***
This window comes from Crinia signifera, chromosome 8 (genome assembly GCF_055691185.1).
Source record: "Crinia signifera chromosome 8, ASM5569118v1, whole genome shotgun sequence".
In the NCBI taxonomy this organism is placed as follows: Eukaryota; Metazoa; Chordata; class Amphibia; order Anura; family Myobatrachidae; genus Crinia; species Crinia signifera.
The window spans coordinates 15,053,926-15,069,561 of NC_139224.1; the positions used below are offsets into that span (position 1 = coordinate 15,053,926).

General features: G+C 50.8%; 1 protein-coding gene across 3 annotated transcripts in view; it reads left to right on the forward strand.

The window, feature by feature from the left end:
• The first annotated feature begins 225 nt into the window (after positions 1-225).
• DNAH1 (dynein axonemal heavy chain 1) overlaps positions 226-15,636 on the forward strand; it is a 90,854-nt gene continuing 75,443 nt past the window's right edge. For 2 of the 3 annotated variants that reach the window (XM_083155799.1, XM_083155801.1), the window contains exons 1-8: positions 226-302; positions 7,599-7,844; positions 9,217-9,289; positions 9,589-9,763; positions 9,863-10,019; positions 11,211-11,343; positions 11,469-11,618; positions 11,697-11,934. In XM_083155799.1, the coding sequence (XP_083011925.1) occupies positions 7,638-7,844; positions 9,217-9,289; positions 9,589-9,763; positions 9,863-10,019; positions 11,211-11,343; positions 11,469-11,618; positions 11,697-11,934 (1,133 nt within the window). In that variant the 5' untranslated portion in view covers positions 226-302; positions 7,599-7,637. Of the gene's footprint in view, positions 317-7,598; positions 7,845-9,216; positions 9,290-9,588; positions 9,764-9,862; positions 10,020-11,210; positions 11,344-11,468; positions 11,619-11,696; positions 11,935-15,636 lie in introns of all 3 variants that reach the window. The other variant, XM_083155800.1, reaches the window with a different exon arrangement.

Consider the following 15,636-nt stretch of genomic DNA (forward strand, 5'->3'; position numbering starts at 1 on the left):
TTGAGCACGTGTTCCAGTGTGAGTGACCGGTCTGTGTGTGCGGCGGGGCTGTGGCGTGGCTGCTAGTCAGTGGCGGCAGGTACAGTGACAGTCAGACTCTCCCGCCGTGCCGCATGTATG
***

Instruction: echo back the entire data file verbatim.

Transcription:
This window comes from Crinia signifera, chromosome 8 (genome assembly GCF_055691185.1).
Source record: "Crinia signifera chromosome 8, ASM5569118v1, whole genome shotgun sequence".
In the NCBI taxonomy this organism is placed as follows: Eukaryota; Metazoa; Chordata; class Amphibia; order Anura; family Myobatrachidae; genus Crinia; species Crinia signifera.
The window spans coordinates 15,053,926-15,069,561 of NC_139224.1; the positions used below are offsets into that span (position 1 = coordinate 15,053,926).

General features: G+C 50.8%; 1 protein-coding gene across 3 annotated transcripts in view; it reads left to right on the forward strand.

The window, feature by feature from the left end:
• The first annotated feature begins 225 nt into the window (after positions 1-225).
• DNAH1 (dynein axonemal heavy chain 1) overlaps positions 226-15,636 on the forward strand; it is a 90,854-nt gene continuing 75,443 nt past the window's right edge. For 2 of the 3 annotated variants that reach the window (XM_083155799.1, XM_083155801.1), the window contains exons 1-8: positions 226-302; positions 7,599-7,844; positions 9,217-9,289; positions 9,589-9,763; positions 9,863-10,019; positions 11,211-11,343; positions 11,469-11,618; positions 11,697-11,934. In XM_083155799.1, the coding sequence (XP_083011925.1) occupies positions 7,638-7,844; positions 9,217-9,289; positions 9,589-9,763; positions 9,863-10,019; positions 11,211-11,343; positions 11,469-11,618; positions 11,697-11,934 (1,133 nt within the window). In that variant the 5' untranslated portion in view covers positions 226-302; positions 7,599-7,637. Of the gene's footprint in view, positions 317-7,598; positions 7,845-9,216; positions 9,290-9,588; positions 9,764-9,862; positions 10,020-11,210; positions 11,344-11,468; positions 11,619-11,696; positions 11,935-15,636 lie in introns of all 3 variants that reach the window. The other variant, XM_083155800.1, reaches the window with a different exon arrangement.

Consider the following 15,636-nt stretch of genomic DNA (forward strand, 5'->3'; position numbering starts at 1 on the left):
TTGAGCACGTGTTCCAGTGTGAGTGACCGGTCTGTGTGTGCGGCGGGGCTGTGGCGTGGCTGCTAGTCAGTGGCGGCAGGTACAGTGACAGTCAGACTCTCCCGCCGTGCCGCATGTATG